By: Peter Berk
June 1, 2019
The California Consumer Privacy Act (“CCPA”) will become effective on January 1, 2020. Any entity that has personal information about California consumers – i.e. if your business has California customers, employees, or contacts – may be covered by this law. Now is the time to investigate whether the law applies to your business and, if it does, what to do to prepare.
The CCPA creates a number of disclosure requirements. For example, the CCPA requires businesses to disclose all of the types of personal information they collect and the purposes for which it will be used. Businesses must also notify consumers about their rights under the CCPA and provide at least two methods for consumers to exercise those rights, one of which must be a toll-free number.
The CCPA provides California consumers with certain rights with respect to their personal information. These include, among others, the right to (a) obtain a copy of the specific personal information collected about them for free, (b) find out what categories of personal information the business sells or discloses to others, and (c) require that the business delete all of their personal information. The CCPA also gives consumers the right to direct a business not to sell their information. To comply, a business is required to place a “conspicuous” link on its homepage titled “Do Not Sell My Personal Information” that links to a webpage enabling consumers to opt out of the sale of their information.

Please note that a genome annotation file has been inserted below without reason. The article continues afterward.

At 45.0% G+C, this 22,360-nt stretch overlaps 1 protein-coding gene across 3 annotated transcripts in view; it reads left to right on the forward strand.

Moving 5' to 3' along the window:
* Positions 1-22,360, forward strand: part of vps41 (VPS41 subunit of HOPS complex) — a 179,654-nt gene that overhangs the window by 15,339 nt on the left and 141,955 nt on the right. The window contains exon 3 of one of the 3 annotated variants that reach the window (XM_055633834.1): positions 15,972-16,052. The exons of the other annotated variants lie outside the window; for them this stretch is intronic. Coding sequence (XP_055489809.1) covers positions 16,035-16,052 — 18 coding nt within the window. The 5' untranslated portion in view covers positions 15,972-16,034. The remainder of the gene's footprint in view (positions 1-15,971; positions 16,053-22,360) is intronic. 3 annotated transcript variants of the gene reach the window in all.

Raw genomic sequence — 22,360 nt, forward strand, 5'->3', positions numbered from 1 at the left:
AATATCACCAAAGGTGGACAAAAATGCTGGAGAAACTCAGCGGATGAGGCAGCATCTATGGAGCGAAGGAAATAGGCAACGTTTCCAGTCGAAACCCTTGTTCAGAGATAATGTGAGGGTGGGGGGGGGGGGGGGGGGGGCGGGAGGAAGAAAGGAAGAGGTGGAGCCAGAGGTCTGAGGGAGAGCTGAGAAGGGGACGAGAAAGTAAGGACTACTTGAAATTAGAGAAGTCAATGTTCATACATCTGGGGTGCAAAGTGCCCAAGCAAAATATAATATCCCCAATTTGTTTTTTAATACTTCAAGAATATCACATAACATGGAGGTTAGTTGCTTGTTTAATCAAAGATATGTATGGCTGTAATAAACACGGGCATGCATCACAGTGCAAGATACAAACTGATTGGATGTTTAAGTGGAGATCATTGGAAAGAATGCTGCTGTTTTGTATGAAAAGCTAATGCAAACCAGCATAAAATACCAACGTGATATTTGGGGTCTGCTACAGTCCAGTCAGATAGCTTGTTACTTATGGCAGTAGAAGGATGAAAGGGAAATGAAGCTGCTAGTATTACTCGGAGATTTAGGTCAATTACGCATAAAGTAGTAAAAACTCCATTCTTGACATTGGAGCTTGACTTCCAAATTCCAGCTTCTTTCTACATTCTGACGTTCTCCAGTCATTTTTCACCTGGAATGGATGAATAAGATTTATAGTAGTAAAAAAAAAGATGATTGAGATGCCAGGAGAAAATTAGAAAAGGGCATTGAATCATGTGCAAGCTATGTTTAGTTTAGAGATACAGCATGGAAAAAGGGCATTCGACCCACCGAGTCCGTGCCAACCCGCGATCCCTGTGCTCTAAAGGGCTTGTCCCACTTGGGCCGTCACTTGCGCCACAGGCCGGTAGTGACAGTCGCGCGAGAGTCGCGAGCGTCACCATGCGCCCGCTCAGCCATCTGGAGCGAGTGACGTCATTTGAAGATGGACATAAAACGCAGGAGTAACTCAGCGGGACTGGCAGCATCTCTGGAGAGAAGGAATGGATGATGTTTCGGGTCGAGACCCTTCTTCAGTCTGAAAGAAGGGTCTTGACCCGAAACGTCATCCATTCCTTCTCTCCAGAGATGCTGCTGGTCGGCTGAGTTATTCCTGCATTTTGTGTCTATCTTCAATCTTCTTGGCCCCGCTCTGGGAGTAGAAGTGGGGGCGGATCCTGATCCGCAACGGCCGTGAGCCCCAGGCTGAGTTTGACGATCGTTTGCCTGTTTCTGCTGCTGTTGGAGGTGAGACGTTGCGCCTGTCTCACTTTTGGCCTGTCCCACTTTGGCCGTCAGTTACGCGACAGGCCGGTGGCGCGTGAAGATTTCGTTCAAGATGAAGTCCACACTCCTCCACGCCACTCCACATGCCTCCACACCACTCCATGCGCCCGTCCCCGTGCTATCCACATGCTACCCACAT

While the CCPA provides no private right of action for violation of its own terms, it empowers the California Attorney General to enforce the Act, after providing notice of a violation and an opportunity for the business to fix any violations. Currently, there are a number of proposed amendments pending in the California legislature that, if adopted, could significantly change the CCPA. These include limiting the businesses to which it applies, clarifying various requirements, and changing other portions of the law. FVLD attorneys are watching these amendments closely. Businesses should consult their legal counsel to determine if CCPA applies to them, and what actions they need to take before January 1, 2020 so that they can avoid unnecessary legal problems.